outlet polarity changing

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Old 05-17-02, 05:47 AM
K
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Question outlet polarity changing

I noticed a similar question someone posted previously and I'm sure this is along the same problem line.

We have two outlets in our bedroom that just stopped working. After testing the outlets it appears that the polarity changes in each plug of the 2nd outlet depending whether or not something is plugged into the 1st wall outlet (plugging something into each receptacle of the 1st outlet will result in a different reading on the 2nd outlet). Basically we cannot get power in the 2nd outlet unless there is something plugged into the top receptacle of the 1st. That is what I don't understand; the polarity is dynamically changing.

I am going to check the wiring to see what is going on, but why would the polarity be changing in each receptacle differently depending on whether things are plugged in or not??? I was told this happened once before and was resolved by plugging things into the different receptacles until it worked.

I will hopefully find the solution under the wall plates, but would like an explanation as to what may be happening between these two outlets. Thanks.
 
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Old 05-17-02, 06:33 AM
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Please tell us how you tested the outlet. Did you use one of those plug-in receptacle testers? If so, reverse polarity means that there was voltage between neutral and ground, and between hot and neutral, but not between hot and ground.

If this is a multiwire circuit (i.e., shared neutral), then you likely have an open neutral. By plugging something into one outlet, you create a connection between the hot on that side and the neutral. This provides a return path for the other hot. This can be dangerous and damaging to your appliances, since it results in somewhat more or less than 120 volts being delivered to each load.

Check all the connections of your white wires (not just in these outlets, but in every box on the circuit). Also, tell us if there are any red wires in any of these outlet boxes. If this is a multiwire circuit, all of the neutral connections should be pigtailed.
 
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Old 05-17-02, 08:00 AM
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Bazooka227
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Are the outlets connected in series and not in parallel?
 
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Old 05-17-02, 08:16 AM
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If it's a multiwire circuit with an open neutral, then these outlets are in series across 240 volts. Not good on two counts.
 
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Old 05-17-02, 08:30 AM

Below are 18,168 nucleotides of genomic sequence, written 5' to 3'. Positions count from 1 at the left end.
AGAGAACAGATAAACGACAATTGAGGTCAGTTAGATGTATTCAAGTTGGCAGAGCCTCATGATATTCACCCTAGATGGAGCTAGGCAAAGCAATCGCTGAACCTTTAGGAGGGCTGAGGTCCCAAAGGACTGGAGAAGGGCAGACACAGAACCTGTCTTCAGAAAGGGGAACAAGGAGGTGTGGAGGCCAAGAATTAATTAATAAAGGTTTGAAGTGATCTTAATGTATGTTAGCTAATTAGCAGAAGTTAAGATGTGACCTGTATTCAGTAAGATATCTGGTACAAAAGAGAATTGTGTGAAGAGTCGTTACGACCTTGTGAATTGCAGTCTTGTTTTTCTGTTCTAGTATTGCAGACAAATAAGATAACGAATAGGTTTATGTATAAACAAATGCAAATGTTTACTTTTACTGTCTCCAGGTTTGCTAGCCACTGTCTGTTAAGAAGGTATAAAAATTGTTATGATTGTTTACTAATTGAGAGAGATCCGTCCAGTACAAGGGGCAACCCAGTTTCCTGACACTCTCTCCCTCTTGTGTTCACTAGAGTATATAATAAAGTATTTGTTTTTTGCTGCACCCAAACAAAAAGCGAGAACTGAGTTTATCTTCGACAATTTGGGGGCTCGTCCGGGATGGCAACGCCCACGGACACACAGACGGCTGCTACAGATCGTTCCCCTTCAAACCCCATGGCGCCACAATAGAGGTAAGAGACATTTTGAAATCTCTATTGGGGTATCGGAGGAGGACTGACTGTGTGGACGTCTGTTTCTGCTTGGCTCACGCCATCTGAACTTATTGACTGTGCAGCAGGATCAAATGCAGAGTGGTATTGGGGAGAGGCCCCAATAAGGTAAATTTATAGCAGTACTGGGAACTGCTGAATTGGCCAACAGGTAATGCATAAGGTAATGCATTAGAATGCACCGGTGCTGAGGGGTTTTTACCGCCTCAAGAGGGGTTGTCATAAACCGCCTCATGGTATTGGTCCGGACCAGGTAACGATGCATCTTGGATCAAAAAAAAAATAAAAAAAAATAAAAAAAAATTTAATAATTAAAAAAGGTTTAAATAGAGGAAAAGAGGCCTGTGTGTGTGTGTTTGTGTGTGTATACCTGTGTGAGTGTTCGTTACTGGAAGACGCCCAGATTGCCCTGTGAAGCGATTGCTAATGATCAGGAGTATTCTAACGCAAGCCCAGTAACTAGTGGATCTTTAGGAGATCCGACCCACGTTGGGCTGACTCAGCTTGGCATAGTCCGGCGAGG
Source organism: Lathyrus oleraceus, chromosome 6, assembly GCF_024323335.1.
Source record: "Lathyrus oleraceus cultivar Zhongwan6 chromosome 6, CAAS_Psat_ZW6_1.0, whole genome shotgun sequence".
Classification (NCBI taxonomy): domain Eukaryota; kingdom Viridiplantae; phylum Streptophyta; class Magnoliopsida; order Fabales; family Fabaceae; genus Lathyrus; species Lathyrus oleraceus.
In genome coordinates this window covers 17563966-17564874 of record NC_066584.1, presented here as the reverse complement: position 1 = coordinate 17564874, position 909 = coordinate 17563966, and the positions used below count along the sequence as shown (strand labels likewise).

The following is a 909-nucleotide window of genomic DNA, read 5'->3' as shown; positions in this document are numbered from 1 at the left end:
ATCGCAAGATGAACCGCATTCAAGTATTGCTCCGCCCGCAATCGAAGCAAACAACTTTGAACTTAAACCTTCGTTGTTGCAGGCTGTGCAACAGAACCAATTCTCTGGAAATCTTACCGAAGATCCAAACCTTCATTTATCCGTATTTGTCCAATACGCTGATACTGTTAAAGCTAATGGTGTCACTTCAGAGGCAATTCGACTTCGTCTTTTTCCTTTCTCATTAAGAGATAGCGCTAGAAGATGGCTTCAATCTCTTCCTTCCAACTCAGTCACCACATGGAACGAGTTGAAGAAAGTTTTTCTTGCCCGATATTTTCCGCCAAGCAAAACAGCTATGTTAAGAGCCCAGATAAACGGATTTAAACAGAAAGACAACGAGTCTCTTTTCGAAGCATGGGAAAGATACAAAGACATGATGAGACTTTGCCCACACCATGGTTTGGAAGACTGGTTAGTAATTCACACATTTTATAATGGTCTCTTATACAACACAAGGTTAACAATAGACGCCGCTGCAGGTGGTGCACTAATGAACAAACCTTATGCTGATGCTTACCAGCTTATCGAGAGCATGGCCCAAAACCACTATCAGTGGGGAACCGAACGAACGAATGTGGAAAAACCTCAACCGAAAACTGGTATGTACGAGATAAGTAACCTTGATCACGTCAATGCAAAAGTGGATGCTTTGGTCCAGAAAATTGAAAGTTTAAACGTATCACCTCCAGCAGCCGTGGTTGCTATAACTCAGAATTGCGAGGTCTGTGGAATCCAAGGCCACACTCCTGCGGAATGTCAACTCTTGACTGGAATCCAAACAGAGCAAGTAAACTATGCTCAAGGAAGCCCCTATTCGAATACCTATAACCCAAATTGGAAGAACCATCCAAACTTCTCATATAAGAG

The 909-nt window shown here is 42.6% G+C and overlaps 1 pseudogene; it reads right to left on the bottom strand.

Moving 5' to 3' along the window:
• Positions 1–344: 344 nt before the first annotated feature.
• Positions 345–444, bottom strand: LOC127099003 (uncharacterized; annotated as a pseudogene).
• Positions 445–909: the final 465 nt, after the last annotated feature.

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outlet polarity changin

I will check the wiring out and get back to you guys.

We just bought the house less than a year ago. All I know is that there are some things that have happened that do not seem logical. It seems like someone is doing wiring as I'm testing the outlets - and the house is not haunted.
 
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Old 05-20-02, 06:04 AM
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outlet problems

I found the problem. The push in clip holding the wire was broke and occassionally it would not make full contact.

Sometimes there would be an open neutral. The first outlet has two hot and two neutrals wired to the receptacle (two grounds too). The second just has one set. I'm guessing power just continues from the first to the second. I could not figure out the problem and was going to replace the first outlet and I noticed the one of the neutrals disconnected fairly easily. I just attached the wire to the white screw and there should not be anymore problems. Since this was the incoming line to the outlet it effected the power supplied to the 2nd outlet as well.

Just out of curiosity; is this the typical way outlets are wired when they are in series or are they typically pig-tailed?

It ended up being something simple, although it wasn't apparent to me at first. Thanks for the help.
 
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Old 05-20-02, 06:32 AM
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Your story is quite common. You will often see all of us here recommend against using the push-in connections because the cause the problems that you just had.

is this the typical way outlets are wired when they are in series or are they typically pig-tailed?
Yes, it's the typical way. Note that we normally don't use the word "series" because that gets easily confused with the electrical meaning of "series" (the outlets are electrically in "parallel"). These outlets are "daisy-chained". Some will advocate the use of pigtails, but it is probably more often done without them (and my personal opinion is that I see no problem with that, except for the neutrals on multiwire circuits).
 
  #8  
Old 05-20-02, 02:47 PM
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Wgoodrich
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Just thought I would add a little more for you to think on. If you had one back stabbed receptacle that failed then chances are you have other back stab receptacles about to fail.

If it were me I would open each receptacle and connect the wires to the screws matching the back stab holes now before you get to lose power elsewhere in the future. These loose connections caused by failing back stab clips cause heating of the conductors and is a level of risk for fire.

Hope this helps

Wg
 
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